VPN for small business

Posted on 2007-09-30
Medium Priority
Last Modified: 2010-04-12
I'm setting up a small business network and need a VPN.  I bought two XP Pro client machines, a XP Pro laptop and

HP Proliant ML115:
2003 Sm Bus with 5 CALS
AMD 3500+ 64
RAID 1 with 2 250GB SATA drives.
-pcpromo for Active Directory

I was planning on using some Netgear or Linksys wireless router to connect to the static DSL line.  But I still need a VPN.  I don't mind if it's software or hardware and ideally it authenticates with Active Directory.

I've seen where SBS has a VPN built into it but would you recommend it?  Would you recommend going with a $50 Linksys wireless router/firewall and configuring it to do that?

What do you recommend for the small business on a smaller budget?
Question by:rbeattie27
LVL 18

Expert Comment

by:Don S.
ID: 19987058
Remote workplace and the VPN capabilities of SBS are excelent and if you can swing it, it is by far the easiest access for the end user.  Otherwise, I've put in some 3com office connect firewall/routers for situations like this.  I think it's maybe a little better than the linksys/dlink equipment and decently priced.

Expert Comment

ID: 19987075
The built-in vpn is very nice, particularly -because- it is integrated with AD.
LVL 23

Accepted Solution

ormerodrutter earned 1500 total points
ID: 19987154

Have a quick look at this SBS setup guide - simply run the Remote Access wizard and your server should accept VPN connection. You may need to open your firewall (port 1723) yourself to allow incoming traffic.

However I would suggest you running the CEICW first before configuring VPN.
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Author Comment

ID: 19988235
For the SBS VPN setup, should I go with the dual NIC cards and put the SBS between the router and switch?  Or stick with one network card and go router-->switch-->SBS & workstations?
LVL 29

Expert Comment

by:Michael Worsham
ID: 19990911
Another option you can do is what I did for a client. I setup two Linksys RV082 8-Port VPN/Firewall routers, one at the main site and the other at the remote location. I just then use the Linksys VPN units to create a hard, static link between the sites. This allows remote sites to have a hard static link with a heartbeat check to keep the VPN tunnel active and in sync. You can also configure the hardware firewall for the needed ports for the SBS server to authenticate for remote desktop and/or VPN tunnel connectivity needs. The users can then use the VPN pass-thru on the Linksys units to verify with the SBS server for direct server connectivity or use the VPN tunnel aspect for connecting to the backbone.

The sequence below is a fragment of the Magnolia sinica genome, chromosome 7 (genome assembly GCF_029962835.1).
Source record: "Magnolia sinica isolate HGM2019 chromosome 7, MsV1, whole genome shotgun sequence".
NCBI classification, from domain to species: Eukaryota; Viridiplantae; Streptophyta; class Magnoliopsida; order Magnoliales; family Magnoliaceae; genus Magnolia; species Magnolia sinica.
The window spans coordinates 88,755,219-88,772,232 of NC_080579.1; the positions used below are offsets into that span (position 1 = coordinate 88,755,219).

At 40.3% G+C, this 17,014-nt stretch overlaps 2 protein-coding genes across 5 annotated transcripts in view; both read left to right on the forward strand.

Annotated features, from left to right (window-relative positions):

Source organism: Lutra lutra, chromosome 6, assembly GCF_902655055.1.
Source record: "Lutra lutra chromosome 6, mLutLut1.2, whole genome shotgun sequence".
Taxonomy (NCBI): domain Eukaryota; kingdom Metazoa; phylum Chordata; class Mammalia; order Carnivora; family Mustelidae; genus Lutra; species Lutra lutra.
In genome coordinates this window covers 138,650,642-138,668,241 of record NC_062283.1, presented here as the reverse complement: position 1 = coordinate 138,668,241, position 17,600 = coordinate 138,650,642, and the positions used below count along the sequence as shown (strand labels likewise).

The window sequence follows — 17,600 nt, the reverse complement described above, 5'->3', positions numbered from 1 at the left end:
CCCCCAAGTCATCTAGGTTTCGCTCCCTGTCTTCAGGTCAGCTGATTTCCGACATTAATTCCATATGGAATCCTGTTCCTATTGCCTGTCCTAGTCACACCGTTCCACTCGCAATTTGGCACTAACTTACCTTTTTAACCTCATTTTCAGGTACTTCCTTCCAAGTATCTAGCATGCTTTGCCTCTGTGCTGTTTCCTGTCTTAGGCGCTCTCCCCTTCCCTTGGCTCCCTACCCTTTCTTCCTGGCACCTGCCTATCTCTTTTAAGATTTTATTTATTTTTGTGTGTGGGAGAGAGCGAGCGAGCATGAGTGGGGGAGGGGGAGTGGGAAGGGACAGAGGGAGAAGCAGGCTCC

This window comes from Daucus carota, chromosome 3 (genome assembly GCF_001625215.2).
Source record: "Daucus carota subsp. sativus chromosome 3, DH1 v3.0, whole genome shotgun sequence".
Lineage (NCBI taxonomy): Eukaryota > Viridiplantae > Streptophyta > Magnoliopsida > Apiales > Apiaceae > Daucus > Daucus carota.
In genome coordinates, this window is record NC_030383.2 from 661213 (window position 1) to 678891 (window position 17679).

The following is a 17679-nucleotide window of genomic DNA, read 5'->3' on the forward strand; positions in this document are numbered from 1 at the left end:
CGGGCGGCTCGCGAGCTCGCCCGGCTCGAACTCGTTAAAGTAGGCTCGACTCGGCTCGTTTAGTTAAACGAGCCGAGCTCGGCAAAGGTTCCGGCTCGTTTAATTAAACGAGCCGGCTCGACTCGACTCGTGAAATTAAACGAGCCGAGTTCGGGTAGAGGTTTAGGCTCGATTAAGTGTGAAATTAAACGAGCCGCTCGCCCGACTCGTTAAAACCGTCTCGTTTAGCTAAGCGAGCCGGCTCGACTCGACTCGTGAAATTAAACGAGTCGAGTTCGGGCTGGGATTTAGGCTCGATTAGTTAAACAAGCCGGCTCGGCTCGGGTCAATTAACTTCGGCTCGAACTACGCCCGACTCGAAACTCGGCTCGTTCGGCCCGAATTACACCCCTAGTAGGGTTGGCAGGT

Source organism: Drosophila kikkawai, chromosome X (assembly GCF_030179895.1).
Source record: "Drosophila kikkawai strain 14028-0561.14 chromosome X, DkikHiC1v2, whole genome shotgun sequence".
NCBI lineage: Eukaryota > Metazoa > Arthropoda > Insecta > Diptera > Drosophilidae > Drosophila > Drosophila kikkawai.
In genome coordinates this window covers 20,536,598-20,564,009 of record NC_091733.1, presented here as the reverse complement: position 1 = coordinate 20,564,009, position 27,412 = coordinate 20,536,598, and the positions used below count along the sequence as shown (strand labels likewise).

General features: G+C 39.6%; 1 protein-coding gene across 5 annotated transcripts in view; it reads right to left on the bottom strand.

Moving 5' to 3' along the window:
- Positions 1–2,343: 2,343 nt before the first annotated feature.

One recommendation for VPN hardware units -- make sure your not using the cheap VPN pass-thru only routers. Use the VPN-embedded wireless routers (i.e. WRV200, WRVS4400N) as they are more secure and offer a bit more speed and security modifications for sites.

And since you are using wireless on an SBS 2003 network, you might also want to take a look at this document: http://tinyurl.com/2gwz9k
LVL 23

Expert Comment

ID: 20039193
Sorry rbeattie27 I was on holiday so didn't get back last week.

Go for the Dual Nic setup if you have two network adaptors.  If you only have one NIC (which is unusual for SBS) then you might have a bit of a security issue setting up VPN

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